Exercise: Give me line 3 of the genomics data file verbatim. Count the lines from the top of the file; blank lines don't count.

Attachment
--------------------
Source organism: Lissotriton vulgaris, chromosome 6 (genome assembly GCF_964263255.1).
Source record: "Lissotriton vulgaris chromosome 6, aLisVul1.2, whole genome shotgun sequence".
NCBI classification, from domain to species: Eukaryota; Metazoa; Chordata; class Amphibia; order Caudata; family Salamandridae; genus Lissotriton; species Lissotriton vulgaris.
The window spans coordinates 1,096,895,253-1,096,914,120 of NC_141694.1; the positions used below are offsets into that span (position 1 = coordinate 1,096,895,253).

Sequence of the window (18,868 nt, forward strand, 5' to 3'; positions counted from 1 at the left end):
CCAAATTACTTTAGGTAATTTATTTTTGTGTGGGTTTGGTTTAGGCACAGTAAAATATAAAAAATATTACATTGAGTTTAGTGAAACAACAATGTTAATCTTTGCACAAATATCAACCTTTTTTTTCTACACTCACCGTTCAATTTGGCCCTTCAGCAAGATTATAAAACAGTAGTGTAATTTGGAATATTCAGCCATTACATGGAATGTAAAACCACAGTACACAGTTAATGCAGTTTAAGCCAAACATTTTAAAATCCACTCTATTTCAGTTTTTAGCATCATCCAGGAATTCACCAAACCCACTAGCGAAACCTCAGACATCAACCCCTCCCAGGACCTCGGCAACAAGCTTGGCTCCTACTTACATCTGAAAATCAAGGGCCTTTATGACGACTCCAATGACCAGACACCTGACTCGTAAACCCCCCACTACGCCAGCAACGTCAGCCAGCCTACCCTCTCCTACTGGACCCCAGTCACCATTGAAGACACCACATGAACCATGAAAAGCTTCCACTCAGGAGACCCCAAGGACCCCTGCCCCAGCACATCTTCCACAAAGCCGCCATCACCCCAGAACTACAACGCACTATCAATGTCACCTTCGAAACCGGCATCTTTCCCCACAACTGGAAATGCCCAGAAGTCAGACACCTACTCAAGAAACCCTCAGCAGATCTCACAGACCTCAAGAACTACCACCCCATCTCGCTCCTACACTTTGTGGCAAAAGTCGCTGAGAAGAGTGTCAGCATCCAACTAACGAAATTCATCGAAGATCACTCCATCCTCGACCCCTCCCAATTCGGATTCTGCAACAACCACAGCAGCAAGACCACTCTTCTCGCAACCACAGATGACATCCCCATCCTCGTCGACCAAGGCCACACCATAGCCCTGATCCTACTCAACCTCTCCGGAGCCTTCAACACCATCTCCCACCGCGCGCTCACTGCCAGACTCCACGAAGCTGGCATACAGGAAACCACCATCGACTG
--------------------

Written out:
NCBI classification, from domain to species: Eukaryota; Metazoa; Chordata; class Amphibia; order Caudata; family Salamandridae; genus Lissotriton; species Lissotriton vulgaris.